Computer viruses. The single most feared term in personal computing. For as long as Windows has been a thing, so have viruses and malware. If you ever bought a computer anytime in the past decade, the sales guy most likely offered you a copy of Windows, Microsoft Office and yeap, a copy of Kaspersky and a year’s license….at an extra premium of course.
Throughout the shelf-life of Windows 7 and every Windows before it, the only way you’d be safe on the web, or while doing any form of file sharing was by protecting yourself with an antivirus. Names such as Kaspersky, Bitdefender, ESET, McAfee just to mention but a few, became commonplace names, both in personal and commercial computing setups. But times have changed. So do you still need an antivirus on your PC? These are my honest personal thoughts as some guy that knows a little bit about tech and personal computing….not a professional in any way.
First of all, it is important to note that irrespective of what operating system you’re using; Linux, MacOS, you are still prone to virus and malware attacks. We only get to hear of Windows-based viruses because, well, Windows Operating systems power 85% of computers out there. Makes sense to target users of the most popular platform, right?
What is an Antivirus Software?
Antivirus software is a program designed to detect, prevent, and remove malicious software, aka malware. The classification of malware includes viruses, worms, trojans, and scareware, as well as (depending on the scanner) some forms of potentially unwanted programs (such as adware and spyware). Antivirus software has evolved along with the threats that it protects against. As a result, today’s static signature (pattern-matching) detection is often bolstered with more dynamic behavioral-based and intrusion prevention technologies.
As from Windows 8, Microsoft has been including Windows Defender, an antivirus that is now built right into Windows and it’s enabled by default. Its predecessor, Microsoft Essential got a lot of backlash for being nothing like the mainstream antiviruses at the time. It had weak malware detection at the time, no wonder it was offered as a separate download.
Do you need an AntiVirus software on your PC?
As mentioned, Windows 8, 8.1 and Windows 10 come with Windows Defender. The antivirus has come a long way. It is free and comes preinstalled so you already have an antivirus. We recommend you use the built-in Windows Defender for the traditional viruses. This is a sure line of defense against most known malware and their signatures. Windows Defender is pretty fast, will not bother you much and legitimately does a good job protecting you from the ‘old-school’ viruses.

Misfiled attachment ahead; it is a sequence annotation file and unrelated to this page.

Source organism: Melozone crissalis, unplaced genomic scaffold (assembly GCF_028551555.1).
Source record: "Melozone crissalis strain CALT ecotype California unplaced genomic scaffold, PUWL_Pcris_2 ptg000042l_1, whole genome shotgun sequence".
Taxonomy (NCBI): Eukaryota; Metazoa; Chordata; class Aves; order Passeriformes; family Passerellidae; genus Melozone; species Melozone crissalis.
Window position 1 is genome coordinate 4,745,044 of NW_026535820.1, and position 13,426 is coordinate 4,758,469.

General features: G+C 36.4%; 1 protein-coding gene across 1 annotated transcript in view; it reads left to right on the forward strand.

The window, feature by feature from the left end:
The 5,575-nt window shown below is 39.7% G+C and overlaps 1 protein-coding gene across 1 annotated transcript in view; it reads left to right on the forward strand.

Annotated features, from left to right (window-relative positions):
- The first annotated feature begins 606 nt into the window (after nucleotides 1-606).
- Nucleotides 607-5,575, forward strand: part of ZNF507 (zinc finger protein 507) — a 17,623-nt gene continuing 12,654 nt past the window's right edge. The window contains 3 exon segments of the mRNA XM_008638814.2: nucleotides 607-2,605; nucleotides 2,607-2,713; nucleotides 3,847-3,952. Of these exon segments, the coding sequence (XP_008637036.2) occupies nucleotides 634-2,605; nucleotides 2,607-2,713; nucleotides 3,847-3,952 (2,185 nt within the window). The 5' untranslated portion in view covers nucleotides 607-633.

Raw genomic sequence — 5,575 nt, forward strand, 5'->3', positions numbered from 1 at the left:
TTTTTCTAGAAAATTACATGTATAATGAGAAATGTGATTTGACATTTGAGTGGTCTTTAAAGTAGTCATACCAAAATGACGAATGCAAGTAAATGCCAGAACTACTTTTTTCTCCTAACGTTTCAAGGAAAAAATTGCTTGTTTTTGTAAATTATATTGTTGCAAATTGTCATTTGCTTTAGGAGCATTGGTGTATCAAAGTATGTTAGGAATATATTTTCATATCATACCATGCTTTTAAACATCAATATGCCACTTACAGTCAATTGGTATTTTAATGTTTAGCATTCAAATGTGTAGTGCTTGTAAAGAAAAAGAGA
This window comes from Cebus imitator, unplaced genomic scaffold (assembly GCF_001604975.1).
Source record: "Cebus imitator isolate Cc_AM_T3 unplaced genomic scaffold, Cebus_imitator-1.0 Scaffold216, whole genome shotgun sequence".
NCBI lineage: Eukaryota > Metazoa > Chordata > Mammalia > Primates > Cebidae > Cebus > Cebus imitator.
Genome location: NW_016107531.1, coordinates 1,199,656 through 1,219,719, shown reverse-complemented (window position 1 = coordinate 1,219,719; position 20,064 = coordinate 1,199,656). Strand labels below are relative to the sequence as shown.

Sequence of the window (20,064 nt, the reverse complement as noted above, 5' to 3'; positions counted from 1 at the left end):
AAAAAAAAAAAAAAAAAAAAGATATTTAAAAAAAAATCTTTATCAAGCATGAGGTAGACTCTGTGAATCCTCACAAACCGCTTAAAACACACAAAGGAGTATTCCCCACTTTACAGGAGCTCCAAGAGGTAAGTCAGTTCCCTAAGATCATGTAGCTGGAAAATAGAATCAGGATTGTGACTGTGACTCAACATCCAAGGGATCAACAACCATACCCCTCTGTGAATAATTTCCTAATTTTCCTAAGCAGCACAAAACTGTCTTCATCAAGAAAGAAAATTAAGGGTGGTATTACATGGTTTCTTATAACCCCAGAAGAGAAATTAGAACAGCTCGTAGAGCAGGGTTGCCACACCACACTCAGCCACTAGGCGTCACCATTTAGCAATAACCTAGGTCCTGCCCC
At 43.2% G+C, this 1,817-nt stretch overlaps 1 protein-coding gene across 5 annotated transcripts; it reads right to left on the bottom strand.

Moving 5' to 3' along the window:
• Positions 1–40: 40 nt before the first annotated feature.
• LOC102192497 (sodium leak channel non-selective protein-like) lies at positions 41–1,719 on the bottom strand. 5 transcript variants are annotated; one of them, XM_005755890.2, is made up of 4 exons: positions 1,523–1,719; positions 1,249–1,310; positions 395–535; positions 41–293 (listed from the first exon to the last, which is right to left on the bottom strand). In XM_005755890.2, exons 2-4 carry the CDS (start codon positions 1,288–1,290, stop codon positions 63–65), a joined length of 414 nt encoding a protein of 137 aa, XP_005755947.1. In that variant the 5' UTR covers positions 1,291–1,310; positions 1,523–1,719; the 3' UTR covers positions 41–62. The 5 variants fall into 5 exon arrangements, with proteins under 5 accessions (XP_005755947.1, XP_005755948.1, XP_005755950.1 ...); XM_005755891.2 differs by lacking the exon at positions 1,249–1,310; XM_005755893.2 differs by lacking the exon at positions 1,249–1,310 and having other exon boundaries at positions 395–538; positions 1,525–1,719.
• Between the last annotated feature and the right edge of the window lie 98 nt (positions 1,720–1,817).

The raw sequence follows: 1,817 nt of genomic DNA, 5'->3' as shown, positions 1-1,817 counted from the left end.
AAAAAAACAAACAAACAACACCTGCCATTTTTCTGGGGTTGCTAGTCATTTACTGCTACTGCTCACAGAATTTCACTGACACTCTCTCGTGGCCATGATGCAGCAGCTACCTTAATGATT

But then it is a known fact that perps have changed tact. They now focus on exploits like Ransomware, zero-day attacks, and even worse malware that traditional antivirus just can’t handle. For this reason, you might consider having something else to complement Windows Defender. A lot of experts I have talked to have very nice things to say about Malwarebytes.
Other antivirus programs might score higher than these two combined, but they also come with a lot of bloats, like browser extensions. These often bog down your web browser, making your internet experience considerably worse. They could also make you less safe. I also don’t get why Antivirus programs insist on including Registry cleaners. It is simply unnecessary.
“Most antivirus programs have the ability to track your browsing habits so they can make money off your data. Furthermore, the way they hook themselves into your browser and the operating system often causes more problems than it solves. Something that protects you against viruses but opens you up to other vectors of attack is not good security.”
Ask any person that has done computing for a while and they have two gospels they’re singing. Back up your data and practice safe computing. It does pay to stick to the ‘safe sides’ of the internet. Don’t be installing any and any software that asks you to do so. Get software from the actual vendor site. Keep your Operating System up to date. Update your browsers as often as you can. Avoid shady sites coz that’s where you pick up these viruses.
Feature Image courtesy of LifeWire